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Steam Writing in the Urli Daiz: William Orr, the Canadian Phonetic Pioneer, and the Cause of Phonographic Reform (pp 57-92)

Heather Murray, Yannick Portebois

Abstract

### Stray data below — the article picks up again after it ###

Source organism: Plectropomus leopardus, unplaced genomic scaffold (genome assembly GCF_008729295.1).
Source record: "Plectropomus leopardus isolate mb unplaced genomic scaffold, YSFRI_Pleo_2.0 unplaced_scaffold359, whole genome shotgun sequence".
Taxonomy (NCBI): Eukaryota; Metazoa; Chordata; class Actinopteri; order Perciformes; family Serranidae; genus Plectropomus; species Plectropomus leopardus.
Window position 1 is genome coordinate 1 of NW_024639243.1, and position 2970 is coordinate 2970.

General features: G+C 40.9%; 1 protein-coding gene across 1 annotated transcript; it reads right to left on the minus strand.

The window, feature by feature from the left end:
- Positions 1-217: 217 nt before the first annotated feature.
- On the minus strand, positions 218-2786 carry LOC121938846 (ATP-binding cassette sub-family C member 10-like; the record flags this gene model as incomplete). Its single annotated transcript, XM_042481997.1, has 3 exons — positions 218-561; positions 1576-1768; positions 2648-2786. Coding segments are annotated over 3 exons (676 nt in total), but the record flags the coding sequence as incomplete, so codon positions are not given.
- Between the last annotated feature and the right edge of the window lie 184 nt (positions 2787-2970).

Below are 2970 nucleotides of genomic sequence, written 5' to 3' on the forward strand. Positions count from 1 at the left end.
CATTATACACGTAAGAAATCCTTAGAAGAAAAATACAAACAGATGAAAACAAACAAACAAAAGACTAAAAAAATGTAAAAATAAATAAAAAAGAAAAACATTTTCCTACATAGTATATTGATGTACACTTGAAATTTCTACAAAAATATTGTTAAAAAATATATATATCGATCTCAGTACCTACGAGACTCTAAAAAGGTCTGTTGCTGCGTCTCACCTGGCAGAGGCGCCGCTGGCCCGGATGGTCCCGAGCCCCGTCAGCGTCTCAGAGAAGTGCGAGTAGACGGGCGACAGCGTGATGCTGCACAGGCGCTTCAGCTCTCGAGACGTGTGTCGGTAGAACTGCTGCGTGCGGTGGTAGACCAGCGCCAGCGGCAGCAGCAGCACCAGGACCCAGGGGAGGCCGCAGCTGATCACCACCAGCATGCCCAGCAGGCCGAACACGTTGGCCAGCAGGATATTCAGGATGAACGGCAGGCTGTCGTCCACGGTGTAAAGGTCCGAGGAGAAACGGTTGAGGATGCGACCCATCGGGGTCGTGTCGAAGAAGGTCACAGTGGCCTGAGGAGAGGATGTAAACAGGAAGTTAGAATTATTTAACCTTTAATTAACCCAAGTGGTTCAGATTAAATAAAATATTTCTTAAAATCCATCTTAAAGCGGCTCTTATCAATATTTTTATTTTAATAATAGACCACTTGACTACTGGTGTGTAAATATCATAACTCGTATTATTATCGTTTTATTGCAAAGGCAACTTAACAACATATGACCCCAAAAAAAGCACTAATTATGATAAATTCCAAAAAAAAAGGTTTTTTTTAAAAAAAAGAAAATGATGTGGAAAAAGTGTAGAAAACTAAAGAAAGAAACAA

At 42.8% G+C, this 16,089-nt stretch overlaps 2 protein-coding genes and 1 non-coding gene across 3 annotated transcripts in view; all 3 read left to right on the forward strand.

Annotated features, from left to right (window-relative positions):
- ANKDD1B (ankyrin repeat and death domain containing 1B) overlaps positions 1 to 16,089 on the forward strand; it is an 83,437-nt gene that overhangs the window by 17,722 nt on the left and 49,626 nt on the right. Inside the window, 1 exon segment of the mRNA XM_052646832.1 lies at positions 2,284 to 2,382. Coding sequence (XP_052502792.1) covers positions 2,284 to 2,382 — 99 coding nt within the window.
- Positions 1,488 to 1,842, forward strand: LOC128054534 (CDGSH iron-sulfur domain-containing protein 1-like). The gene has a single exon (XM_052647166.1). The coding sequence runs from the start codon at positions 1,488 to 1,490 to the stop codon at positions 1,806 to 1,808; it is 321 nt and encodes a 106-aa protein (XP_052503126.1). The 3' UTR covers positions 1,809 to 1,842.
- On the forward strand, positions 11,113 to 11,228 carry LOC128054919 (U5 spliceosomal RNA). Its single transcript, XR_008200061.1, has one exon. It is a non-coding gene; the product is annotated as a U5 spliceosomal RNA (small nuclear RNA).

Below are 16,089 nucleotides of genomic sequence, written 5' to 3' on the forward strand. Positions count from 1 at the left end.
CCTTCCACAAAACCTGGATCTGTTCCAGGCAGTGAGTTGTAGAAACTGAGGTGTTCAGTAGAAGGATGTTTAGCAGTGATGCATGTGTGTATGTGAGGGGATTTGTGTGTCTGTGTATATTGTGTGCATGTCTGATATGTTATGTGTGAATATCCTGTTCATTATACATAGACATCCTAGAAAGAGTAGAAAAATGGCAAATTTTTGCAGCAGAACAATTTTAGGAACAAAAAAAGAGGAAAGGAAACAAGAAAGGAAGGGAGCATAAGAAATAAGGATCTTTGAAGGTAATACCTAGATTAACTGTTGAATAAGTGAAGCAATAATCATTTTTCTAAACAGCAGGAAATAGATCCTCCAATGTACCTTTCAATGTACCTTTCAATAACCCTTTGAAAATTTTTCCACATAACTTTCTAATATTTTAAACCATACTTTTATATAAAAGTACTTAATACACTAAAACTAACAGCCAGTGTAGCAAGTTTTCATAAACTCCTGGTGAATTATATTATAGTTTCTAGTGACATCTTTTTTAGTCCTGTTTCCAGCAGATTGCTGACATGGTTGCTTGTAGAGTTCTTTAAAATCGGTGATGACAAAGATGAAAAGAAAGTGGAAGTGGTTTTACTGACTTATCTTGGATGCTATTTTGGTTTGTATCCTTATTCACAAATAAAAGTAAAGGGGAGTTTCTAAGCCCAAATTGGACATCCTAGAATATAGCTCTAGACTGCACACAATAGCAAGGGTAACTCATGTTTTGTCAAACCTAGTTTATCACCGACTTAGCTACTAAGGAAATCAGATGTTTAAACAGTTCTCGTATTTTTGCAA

In the early 1850s, a young and reform-minded phonographer named William Orr , based in Oshawa C.W., devised an ambitious plan to promote phonography and reformed spelling throughout Canada West and the British North American colonies. A promoter of Pitman shorthand,  the editor and publisher of the journal the Canadian Phonetic Pioneer (1859-1861), and in all probability the country's first phonotypographer, Orr was considered in his own day to be a "fonetic pioneer" and even today can be considered an innovator in the fields of media and communications. This essay reconstructs the life and work of William Orr and the publishing history of the Canadian Phonetic Pioner, traces his involvement in the politics of the international phonographic community, and looks at related mid-century efforts to promote the "art phonographic"  (through platform demonstrations, new associations, and Mechanics' Institute classes). "Spelling reform" is placed here, as it was for its practitioners, in the context of other mid-century social reform movements.

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